Our History

Galveston, Texas
A sand-barrier island on the southeast coast of Texas and the Gulf of Mexico, Galveston, Texas is about 27 miles long and 3 miles at its widest point. Much of Galveston's modern economy is centered in the tourism, healthcare, shipping and financial industries. The 84-acre University of Texas Medical Branch campus with an enrollment of more than 2,500 students is a major economic force of the city. Galveston is home to six historic districts containing one of the largest and historically significant collections of nineteenth-century buildings with more than 60 structures listed in the National Register of Historic Places.

The people of the island (the non-tourists) distinguish each other in two ways: "BOI" (Born On the Island) and "IBC" (Islander By Choice).

The Galveston County Daily News, founded in 1842, is the city's primary newspaper and the oldest continuously printed newspaper in Texas galvestondailynews.com or visit the City of Galveston cityofgalveston.org for more information.

The History of G.U.M.
Begun out of a desire to expand replicable models of Christian Community Development and neighboring, in 2005, a group from Waco began exploring different cities in central Texas that were in need and fit certain criteria. With poverty rates more than 25% in this city of 57,000 (before Hurricane Ike), the 2008 Hurricane Ike flooding that destroyed portions of the city, and limited resources to address these issues, it was clear that Galveston would benefit from our targeted, community approach programming.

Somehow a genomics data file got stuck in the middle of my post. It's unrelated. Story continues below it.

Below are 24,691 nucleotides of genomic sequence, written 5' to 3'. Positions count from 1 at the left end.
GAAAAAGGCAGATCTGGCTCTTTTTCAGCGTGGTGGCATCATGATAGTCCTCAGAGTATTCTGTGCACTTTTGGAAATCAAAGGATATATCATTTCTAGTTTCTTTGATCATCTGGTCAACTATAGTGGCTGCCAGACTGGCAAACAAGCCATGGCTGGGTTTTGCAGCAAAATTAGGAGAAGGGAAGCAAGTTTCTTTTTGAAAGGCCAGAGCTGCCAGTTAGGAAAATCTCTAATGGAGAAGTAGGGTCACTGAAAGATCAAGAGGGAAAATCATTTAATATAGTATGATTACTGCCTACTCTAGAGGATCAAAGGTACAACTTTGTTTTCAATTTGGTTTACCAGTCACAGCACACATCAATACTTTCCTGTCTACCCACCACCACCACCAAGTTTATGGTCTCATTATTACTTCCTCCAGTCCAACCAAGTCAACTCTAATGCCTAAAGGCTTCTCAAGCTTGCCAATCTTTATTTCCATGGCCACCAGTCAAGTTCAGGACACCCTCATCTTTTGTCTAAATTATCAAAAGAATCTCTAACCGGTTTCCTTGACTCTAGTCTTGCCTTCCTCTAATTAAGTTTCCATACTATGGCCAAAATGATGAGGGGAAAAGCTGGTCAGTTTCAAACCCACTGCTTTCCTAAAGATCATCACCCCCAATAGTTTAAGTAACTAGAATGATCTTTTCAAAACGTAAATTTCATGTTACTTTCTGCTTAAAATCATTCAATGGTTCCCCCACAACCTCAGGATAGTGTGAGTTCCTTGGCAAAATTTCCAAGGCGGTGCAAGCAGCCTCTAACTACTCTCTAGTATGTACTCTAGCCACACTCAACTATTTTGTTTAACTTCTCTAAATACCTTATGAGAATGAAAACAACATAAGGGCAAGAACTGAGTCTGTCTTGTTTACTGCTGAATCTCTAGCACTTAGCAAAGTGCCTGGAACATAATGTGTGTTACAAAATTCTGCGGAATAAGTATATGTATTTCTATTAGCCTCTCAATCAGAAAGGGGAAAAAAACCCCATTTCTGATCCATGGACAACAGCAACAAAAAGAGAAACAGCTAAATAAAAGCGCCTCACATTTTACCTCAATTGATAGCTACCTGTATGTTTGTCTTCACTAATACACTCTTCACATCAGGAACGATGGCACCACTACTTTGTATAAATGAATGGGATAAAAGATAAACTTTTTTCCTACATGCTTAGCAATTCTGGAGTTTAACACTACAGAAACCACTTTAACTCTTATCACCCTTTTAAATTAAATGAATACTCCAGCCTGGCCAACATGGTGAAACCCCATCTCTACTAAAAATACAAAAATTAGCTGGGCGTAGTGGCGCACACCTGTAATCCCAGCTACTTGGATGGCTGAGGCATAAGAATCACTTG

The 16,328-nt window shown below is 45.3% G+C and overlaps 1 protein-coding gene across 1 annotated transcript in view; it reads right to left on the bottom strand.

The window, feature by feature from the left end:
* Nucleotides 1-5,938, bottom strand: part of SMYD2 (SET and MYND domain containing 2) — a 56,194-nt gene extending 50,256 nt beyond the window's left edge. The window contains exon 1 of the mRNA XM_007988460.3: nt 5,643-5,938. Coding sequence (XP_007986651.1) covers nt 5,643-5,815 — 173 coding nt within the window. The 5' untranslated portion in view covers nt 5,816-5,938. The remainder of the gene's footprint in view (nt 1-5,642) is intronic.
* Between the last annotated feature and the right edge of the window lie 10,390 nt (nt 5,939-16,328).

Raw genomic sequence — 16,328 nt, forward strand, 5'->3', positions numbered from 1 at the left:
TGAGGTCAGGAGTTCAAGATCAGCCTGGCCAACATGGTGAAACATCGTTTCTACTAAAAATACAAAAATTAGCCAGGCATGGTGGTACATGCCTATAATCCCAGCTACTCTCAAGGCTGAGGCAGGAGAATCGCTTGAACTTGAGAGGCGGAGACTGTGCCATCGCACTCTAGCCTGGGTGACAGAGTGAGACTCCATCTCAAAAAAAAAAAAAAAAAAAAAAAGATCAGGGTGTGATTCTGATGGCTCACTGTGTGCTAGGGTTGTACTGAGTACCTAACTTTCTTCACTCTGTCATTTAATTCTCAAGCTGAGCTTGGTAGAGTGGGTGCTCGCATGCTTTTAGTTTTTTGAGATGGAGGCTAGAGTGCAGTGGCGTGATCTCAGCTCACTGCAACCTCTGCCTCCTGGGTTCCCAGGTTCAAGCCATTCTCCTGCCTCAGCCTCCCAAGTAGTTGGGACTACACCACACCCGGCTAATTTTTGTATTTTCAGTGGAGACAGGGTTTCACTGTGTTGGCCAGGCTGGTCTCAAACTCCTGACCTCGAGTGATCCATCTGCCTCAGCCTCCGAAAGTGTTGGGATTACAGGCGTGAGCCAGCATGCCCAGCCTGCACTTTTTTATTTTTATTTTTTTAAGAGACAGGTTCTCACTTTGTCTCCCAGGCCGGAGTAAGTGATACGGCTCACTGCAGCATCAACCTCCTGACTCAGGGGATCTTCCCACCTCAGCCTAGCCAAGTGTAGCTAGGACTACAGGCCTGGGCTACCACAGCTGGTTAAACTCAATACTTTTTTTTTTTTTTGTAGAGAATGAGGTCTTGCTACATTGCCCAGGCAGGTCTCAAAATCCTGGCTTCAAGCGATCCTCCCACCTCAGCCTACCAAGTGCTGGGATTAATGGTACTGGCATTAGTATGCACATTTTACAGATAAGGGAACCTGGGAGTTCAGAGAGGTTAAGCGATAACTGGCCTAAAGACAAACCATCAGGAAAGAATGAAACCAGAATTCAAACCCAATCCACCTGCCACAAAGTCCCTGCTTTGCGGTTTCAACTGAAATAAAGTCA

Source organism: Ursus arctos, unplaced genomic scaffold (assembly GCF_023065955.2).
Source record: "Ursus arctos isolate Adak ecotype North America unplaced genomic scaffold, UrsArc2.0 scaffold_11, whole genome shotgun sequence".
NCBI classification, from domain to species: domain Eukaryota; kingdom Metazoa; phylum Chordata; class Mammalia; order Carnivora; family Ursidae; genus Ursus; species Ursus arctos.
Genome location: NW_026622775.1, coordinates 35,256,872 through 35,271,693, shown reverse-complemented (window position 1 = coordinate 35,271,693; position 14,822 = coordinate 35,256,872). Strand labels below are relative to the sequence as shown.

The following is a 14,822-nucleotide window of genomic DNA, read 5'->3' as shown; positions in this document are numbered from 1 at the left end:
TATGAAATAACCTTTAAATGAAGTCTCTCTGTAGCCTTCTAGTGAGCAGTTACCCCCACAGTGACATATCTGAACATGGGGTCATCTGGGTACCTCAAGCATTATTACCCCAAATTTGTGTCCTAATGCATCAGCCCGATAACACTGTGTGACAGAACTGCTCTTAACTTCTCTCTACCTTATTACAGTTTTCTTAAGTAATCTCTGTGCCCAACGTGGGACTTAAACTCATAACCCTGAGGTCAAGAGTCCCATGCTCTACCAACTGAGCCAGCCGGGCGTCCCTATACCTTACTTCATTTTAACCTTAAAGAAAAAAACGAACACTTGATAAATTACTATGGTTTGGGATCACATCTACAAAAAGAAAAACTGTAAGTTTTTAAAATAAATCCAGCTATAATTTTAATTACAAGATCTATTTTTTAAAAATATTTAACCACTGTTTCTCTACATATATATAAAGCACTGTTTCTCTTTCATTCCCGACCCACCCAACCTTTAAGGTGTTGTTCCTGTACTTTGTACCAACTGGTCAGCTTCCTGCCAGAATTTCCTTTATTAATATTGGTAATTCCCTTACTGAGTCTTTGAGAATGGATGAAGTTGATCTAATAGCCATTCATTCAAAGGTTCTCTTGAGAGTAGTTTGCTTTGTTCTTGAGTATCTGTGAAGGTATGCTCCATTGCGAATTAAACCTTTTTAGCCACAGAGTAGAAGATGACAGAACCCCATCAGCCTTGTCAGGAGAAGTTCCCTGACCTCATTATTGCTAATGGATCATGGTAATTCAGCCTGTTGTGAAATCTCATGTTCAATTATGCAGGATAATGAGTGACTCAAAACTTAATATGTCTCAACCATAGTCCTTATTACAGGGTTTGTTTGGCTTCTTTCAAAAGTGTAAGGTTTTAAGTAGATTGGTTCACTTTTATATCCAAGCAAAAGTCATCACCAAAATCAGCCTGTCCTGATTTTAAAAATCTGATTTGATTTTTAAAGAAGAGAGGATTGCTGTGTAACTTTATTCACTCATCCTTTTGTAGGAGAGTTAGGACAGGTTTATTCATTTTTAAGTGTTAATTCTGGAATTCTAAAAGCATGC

Armed with a three year startup grant from Christian Mission Concerns and a passion for urban ministry, Josh and Danielle Dorrell (IBC's) moved to Galveston during the summer of 2010 to seek out God's call on their lives to serve the city and begin the non-profit organization.

They have spent a great deal of time asking questions to community leaders and residents and listening to the needs of the community. We have engaged in conversation and relationships with the school district, the housing authority, and local churches, all of which have been very welcoming and supportive of our philosophy of ministry and what we are committed to. While listening to the community, we have come to understand that some of the greatest needs are in children and youth programs that develop students and encourage growth, as well as job training that provides resume building, interview skills, and networking that leads to employment and retention.

Committed to the idea of Christian Community Development and the principles that lovingly empower and transforms communities, we have begun building a non- profit that will serve the needs of the community. We use three concepts to guide our development: 1.) Engaging the community, 2.) Equipping the church and local community to serve, 3.) Empowering programs that are holistic.